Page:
The Postedia

A rural populist party, a big winner in the Dutch provincial elections

The big winner in the Dutch provincial elections was the Peasants-Citizens Movement (BBB, as it stands in Dutch), a recently created populist party born out of rural outrage over the government’s environmental policies.

BBB’s success in Wednesday’s vote, which determines the composition of the Senate, is a heavy blow to incumbent Prime Minister Mark Rutte’s four-party coalition. The vote calls into question the government’s ability to pass key laws, including measures to drastically cut nitrogen emissions.

“The Netherlands clearly showed that we are tired of this policy. told public radio and TV channel NOS Carolyn van der Plas, former agriculture journalist and founder of BBB. “It’s not just because of nitrogen, it’s because of the citizens who are not being watched, not being listened to and not being taken seriously,” he added.

Van der Plas, who founded the party four years ago, said the party was ready to talk to everyone and that the movement could “no longer continue to be ignored”. “The Hague train keeps moving, let’s stop it,” he said.

With nearly 90% of the votes counted, BBB won a 19% share of the vote. That percentage is estimated to be enough to take 15 of the 75 seats in the Senate when provincial assembly members elect their new representatives in the upper house at the end of May.

A difficult mandate for Rutte

Thus, the new BBB party will become the main block in the upper house. The Labor (PvdA) and Green Left (Groenlinks) parties are expected to win another 15 senators between them. The forecast of the parties included in Rute’s coalition will be from 32 mandates to 24.

Rutte, who has ruled the Netherlands since 2010, congratulated Van der Plas but said on Thursday that the result did not pose a threat to the government. “I think the cabinet can remain stable in the coming years because we have parties that want to take responsibility,” he said.

However, it is an outcome that will seriously complicate his mandate, to say the least. In principle, conservative leader Rutte could turn to the PvdA/Green Left alliance for a majority in the Senate to approve new laws. In practice, the two parties have already said they will block the ruling coalition’s entire climate program unless it increases its ambition and speed. For example, they want to end subsidies to the fossil fuel-based industry and close all coal-fired power plants within two years.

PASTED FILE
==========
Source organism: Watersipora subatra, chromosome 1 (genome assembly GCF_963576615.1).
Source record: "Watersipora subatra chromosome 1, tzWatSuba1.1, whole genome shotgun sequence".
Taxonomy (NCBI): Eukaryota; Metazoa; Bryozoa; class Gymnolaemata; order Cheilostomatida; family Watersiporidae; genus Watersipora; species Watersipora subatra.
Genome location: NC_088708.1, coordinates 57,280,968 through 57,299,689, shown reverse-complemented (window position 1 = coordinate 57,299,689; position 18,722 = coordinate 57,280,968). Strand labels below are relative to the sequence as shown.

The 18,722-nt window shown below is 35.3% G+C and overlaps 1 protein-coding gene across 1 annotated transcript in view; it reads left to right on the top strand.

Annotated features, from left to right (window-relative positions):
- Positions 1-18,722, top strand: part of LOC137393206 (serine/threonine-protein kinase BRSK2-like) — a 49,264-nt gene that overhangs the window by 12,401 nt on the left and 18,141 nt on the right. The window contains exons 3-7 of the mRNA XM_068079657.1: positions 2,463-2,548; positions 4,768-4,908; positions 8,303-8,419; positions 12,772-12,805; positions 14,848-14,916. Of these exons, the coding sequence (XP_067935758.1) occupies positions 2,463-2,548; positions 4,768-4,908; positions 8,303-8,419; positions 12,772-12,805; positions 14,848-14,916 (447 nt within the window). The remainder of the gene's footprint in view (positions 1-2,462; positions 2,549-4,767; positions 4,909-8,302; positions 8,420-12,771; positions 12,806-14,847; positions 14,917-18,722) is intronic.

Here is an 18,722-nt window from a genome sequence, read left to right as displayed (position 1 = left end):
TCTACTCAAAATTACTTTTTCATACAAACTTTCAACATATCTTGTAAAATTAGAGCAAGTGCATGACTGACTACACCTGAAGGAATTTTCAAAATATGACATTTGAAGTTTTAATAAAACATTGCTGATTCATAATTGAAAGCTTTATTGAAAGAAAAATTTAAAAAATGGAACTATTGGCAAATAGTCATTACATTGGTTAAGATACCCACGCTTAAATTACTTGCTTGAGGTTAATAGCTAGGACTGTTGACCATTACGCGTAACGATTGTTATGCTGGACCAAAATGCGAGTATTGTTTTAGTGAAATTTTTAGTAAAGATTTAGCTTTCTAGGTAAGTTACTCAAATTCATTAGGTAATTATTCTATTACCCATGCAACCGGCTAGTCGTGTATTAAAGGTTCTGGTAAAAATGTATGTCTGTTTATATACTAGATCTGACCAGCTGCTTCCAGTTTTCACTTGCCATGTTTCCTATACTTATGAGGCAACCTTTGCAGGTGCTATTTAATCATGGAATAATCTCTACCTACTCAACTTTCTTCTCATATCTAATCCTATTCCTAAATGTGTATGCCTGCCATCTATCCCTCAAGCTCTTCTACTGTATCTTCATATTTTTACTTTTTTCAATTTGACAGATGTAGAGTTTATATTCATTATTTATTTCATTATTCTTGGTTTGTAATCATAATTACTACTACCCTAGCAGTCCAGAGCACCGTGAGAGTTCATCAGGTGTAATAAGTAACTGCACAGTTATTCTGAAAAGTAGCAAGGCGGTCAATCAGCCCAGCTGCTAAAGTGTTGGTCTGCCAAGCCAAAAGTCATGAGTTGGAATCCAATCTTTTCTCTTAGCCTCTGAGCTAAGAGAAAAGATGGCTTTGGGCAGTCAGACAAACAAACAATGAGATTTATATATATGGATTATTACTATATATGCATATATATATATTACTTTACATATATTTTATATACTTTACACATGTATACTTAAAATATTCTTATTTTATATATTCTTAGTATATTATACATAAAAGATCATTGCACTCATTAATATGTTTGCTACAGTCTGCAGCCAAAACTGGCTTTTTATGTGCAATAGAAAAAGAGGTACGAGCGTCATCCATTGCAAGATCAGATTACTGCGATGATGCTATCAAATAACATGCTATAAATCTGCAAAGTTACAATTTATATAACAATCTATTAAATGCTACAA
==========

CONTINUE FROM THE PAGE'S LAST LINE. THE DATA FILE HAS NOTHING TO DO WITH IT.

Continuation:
environmental issue

Rutte’s task is likely to be made even more difficult in the 12 provincial assemblies tasked with implementing the government’s environmental plans. In 5 of these 12 congregations, BBB was the first power. In some cases, the voting percentage is more than 30%.

In order to halve nitrogen emissions by 2030, the Dutch government has decided to buy land from farmers and reduce the number of livestock by a third. Nitrogen levels in soil and water in the Netherlands, the world’s second largest agricultural exporter, exceed maximum levels set by the European Union.

Despite a severe housing crisis, several construction projects have been halted by the same problem, with the court ruling in favor of environmental groups that urged the government to reduce emissions and preserve nature rather than issuing new construction permits. The BBB, which has gained support from populist and far-right parties around the world, argues that the problem is overblown and that farmers’ livelihoods are at risk due to the ecological transition.

The election also demonstrates how fickle the fortunes of populist parties can be. The far-right Forum for Democracy (FvD), led by Thierry Beaudet, won almost 15% of the vote in the 2019 provincial elections. However, his share of votes fell sharply this week to 3%.

Translated by Francisco de Zarate

Source: El Diario





related posts

Post List

Hot News